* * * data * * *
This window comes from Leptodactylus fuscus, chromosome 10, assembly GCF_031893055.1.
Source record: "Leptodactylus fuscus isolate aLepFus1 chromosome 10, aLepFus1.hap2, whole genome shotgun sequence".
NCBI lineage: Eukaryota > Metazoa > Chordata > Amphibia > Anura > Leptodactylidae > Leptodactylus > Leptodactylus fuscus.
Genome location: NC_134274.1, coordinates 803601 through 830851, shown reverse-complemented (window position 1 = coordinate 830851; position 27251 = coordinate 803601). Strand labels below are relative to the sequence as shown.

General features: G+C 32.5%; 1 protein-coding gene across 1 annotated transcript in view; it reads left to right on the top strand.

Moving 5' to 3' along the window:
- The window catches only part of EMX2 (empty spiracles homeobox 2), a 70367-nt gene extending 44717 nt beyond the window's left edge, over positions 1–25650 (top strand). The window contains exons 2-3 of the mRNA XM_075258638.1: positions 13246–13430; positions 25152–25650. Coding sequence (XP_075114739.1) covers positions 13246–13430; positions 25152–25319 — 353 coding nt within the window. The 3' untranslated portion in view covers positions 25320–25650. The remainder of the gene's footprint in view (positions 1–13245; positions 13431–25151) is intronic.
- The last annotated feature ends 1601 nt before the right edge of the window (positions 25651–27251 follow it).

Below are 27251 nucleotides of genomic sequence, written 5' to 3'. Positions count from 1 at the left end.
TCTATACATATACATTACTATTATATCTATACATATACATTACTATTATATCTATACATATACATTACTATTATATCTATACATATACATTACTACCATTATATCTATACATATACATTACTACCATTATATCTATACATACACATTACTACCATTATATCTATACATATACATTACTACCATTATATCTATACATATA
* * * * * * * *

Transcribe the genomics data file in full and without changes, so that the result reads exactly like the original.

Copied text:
This window comes from Leptodactylus fuscus, chromosome 10, assembly GCF_031893055.1.
Source record: "Leptodactylus fuscus isolate aLepFus1 chromosome 10, aLepFus1.hap2, whole genome shotgun sequence".
NCBI lineage: Eukaryota > Metazoa > Chordata > Amphibia > Anura > Leptodactylidae > Leptodactylus > Leptodactylus fuscus.
Genome location: NC_134274.1, coordinates 803601 through 830851, shown reverse-complemented (window position 1 = coordinate 830851; position 27251 = coordinate 803601). Strand labels below are relative to the sequence as shown.

General features: G+C 32.5%; 1 protein-coding gene across 1 annotated transcript in view; it reads left to right on the top strand.

Moving 5' to 3' along the window:
- The window catches only part of EMX2 (empty spiracles homeobox 2), a 70367-nt gene extending 44717 nt beyond the window's left edge, over positions 1–25650 (top strand). The window contains exons 2-3 of the mRNA XM_075258638.1: positions 13246–13430; positions 25152–25650. Coding sequence (XP_075114739.1) covers positions 13246–13430; positions 25152–25319 — 353 coding nt within the window. The 3' untranslated portion in view covers positions 25320–25650. The remainder of the gene's footprint in view (positions 1–13245; positions 13431–25151) is intronic.
- The last annotated feature ends 1601 nt before the right edge of the window (positions 25651–27251 follow it).

Below are 27251 nucleotides of genomic sequence, written 5' to 3'. Positions count from 1 at the left end.
TCTATACATATACATTACTATTATATCTATACATATACATTACTATTATATCTATACATATACATTACTATTATATCTATACATATACATTACTACCATTATATCTATACATATACATTACTACCATTATATCTATACATACACATTACTACCATTATATCTATACATATACATTACTACCATTATATCTATACATATA